We all have people in our life we need to forgive and anger we need to release. Ooh child, don’t even let me get started on mine… But don’t let it eat you alive. Cause guess what, when you’re holding it in, that’s exactly what it’s doing. Your body suffers. Little (and big) aches and pains creep up that you never had before, your skin becomes a hot mess, you always have headaches and dark circles under your eyes, you find it hard to catch your breath – I mean really catch your breath and breathe easy. Sound familiar? That’s the body trying to tell us something, trying to get our attention anyway it can.
What does it mean to forgive? How do we actually do this? For me it means looking at a situation and deciding the person or people who brought the situation about are human. They are struggling with their humanity and purpose on this earth just as much as I am (even if they don’t know it) and they are fallible, they will make mistakes (even if they don’t accept them). The point of forgiving is not about the other person acknowledging and accepting what they did wrong – not to say it isn’t great when that happens, but you could be waiting until camels shake maracas and who wants to be stuck waiting? No, the point of forgiving is that you acknowledge the humanity and imperfection in the offending person, because you yourself are also imperfect, and you release the anger you are holding in yourself towards them. Forgiveness is about you.
Well this is all fine and dandy, but how to implement this so that we actually achieve forgiveness and the peace that follows? That one is a really personal matter and individual to each of our own styles. Last year, I was in serious need of accessing my ability to forgive and I resurrected, with the help of my awesome youngest brother, a tool I’d used several years before: letting go and giving it back to nature.
Some years back, in undergrad, I had fallen hard for one of my best friends, who was also coincidentally the first person I’d ever kissed (in middle school). When I went out to visit him – as a friend, of course, cause that seemed like a good idea at the time – in London where he was studying, turns out he had a girlfriend. I spent 99% of that trip heartbroken and the perpetual rain of January in London did not help. The other 1% was spent getting sloshed as only Brits know how. It wasn’t until I was in Argentina later that Spring on a study abroad that I was actually able to let go of the whole experience. An amazing thing happened. I took a trip to some gorges near Buenos Aires and while standing at the edge (there were barriers) looking out over the beautiful scene of waterfalls and greenery, a bird with a significant wingspan caught my eye. It was flying so powerfully up and out of the ravine, my eyes were magnetized by it. In that moment, I let all my sorrow and heartbreak rest on it’s capable wings and as it flew away I felt my heart lifting and knew that I would now be able to forgive and move on.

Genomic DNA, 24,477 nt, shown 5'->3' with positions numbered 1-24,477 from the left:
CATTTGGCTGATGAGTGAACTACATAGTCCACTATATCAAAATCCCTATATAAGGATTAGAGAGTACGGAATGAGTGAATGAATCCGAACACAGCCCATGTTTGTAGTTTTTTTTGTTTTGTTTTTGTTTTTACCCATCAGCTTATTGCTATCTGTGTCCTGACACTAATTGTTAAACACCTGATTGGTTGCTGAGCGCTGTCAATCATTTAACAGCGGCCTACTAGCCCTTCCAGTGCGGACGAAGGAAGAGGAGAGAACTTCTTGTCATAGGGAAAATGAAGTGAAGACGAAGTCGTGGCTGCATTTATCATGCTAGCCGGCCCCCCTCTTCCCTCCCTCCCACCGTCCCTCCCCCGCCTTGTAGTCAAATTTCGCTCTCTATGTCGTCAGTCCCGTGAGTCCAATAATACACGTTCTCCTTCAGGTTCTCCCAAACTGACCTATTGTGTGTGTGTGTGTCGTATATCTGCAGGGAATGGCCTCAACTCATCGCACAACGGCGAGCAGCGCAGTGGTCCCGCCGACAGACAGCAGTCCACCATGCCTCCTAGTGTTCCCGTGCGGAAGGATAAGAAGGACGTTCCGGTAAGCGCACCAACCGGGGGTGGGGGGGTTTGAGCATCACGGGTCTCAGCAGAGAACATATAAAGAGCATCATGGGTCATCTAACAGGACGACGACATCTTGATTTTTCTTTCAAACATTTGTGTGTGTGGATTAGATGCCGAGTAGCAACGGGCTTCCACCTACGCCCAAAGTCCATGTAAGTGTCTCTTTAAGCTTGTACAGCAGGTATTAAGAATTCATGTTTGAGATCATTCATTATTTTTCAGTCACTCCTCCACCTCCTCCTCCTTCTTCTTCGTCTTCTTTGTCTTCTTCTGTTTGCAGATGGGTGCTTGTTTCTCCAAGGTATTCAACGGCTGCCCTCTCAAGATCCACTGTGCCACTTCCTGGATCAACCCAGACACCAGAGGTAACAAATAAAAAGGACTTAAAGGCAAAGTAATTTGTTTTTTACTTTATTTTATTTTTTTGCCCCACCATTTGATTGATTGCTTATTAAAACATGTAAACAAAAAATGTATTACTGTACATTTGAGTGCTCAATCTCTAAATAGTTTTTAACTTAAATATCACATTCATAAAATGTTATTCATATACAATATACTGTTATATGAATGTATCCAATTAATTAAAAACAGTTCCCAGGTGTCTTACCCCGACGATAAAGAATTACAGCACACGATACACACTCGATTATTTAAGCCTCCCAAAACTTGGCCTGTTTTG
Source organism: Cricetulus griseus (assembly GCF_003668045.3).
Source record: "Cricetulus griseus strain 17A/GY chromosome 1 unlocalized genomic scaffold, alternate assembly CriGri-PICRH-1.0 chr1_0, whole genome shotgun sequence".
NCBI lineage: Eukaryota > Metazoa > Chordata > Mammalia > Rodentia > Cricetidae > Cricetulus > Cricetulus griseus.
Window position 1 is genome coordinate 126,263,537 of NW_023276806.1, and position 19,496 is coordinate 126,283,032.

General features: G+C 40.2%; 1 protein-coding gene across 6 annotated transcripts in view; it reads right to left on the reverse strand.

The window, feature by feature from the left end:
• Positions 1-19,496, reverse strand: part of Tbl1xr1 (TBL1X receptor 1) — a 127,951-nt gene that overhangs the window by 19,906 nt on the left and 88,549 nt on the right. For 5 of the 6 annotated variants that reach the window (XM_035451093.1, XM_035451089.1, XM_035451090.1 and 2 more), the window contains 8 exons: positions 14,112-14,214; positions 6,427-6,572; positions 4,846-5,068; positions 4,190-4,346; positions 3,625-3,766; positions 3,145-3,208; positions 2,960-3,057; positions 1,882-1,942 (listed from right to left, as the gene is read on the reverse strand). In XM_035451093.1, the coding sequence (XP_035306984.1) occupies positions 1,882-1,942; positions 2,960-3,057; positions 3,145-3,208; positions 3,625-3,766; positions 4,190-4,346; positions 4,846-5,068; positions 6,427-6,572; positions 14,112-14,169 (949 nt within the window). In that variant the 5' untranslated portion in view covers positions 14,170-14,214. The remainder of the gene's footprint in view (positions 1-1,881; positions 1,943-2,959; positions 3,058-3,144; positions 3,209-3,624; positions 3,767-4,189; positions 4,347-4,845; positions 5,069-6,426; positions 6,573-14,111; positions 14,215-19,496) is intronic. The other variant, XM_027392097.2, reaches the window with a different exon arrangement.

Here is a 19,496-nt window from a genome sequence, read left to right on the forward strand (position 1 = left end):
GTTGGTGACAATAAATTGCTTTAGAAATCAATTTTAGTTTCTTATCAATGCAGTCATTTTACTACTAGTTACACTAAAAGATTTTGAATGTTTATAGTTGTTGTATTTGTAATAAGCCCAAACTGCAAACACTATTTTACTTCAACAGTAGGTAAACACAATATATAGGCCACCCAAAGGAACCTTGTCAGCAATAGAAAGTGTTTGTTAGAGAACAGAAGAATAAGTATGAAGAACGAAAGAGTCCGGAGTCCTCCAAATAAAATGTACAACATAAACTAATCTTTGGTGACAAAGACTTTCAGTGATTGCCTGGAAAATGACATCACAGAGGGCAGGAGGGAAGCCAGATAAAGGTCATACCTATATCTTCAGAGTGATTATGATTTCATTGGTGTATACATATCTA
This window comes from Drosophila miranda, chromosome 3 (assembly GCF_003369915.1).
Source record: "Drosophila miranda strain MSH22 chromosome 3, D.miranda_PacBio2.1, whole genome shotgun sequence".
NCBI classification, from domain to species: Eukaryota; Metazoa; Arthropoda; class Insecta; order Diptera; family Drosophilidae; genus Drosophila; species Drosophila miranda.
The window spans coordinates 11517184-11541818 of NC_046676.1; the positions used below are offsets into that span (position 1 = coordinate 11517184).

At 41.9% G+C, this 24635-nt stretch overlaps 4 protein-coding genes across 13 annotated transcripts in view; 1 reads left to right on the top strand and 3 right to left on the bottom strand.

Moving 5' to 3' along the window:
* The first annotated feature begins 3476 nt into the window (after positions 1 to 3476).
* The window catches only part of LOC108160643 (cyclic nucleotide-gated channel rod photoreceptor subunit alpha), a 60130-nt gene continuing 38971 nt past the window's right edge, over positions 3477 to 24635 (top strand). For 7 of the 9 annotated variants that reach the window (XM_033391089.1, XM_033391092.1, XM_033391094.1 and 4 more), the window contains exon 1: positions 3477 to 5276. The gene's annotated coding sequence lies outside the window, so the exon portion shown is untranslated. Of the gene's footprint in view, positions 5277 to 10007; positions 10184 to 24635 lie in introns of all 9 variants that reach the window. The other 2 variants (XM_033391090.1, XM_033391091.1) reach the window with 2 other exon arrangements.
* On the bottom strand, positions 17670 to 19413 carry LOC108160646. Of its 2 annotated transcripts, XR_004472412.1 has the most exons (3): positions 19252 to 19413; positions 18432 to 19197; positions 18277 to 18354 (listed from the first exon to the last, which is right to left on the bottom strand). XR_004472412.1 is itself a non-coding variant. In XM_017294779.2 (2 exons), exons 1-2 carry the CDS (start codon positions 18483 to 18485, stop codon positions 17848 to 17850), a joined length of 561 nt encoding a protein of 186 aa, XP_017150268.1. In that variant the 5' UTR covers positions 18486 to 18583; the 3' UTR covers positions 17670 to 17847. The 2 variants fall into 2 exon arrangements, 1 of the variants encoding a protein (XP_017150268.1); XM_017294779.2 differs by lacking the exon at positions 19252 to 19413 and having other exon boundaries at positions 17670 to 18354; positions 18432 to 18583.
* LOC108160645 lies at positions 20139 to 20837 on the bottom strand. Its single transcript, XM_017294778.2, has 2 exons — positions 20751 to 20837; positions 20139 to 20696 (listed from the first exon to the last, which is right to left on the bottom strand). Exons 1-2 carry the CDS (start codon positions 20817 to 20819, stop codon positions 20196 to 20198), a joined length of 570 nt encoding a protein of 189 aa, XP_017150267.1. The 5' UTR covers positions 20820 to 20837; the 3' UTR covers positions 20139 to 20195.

Similarly, this past year I was going through another moment of heartbreak – it never seems to get easier – and was in desperate need of some way to let it go, to unstick myself and move on. And surprisingly, packing up and leaving the continent did not do the trick. I returned to Kenya for a short consultancy, this time with my brother in tow so that he could see the country before I officially left “for good.” We decided to go down to the coast for about a week or so and one beautiful evening in Mombasa at dusk while we are having dinner at the oceanfront at my favorite little restaurant Il Covo, my bro comes up with a great idea. We were discussing how we both believe in Yemanja, the goddess of the sea, stemming from Yoruba tradition, and he suggested that I make a list of exes I need to forgive and release them into the sea. So I wrote down a few names on a small sheet of paper, including the two people I had dated for three years each while in Kenya and walked down to the water’s edge. Knee deep in the gloriously warm water of the Indian Ocean with the moon high in the sky lighting my way and the waves inviting me with their ebb and flow to let go, I laid my list down and released it to Yemanja asking her to take it from me and help me heal.
The truth is we sometimes get comfortable with our pain, like an old friend. But I’ve learned to take the power out of a thing by forgiving and thereby reducing it’s ability to keep hurting me. After a while, I start to see these things as if on a movie screen of my life. Yes it happened, no I have not forgotten it, but it is at a far enough distance that it no longer hurts me because I have released it. I let it go.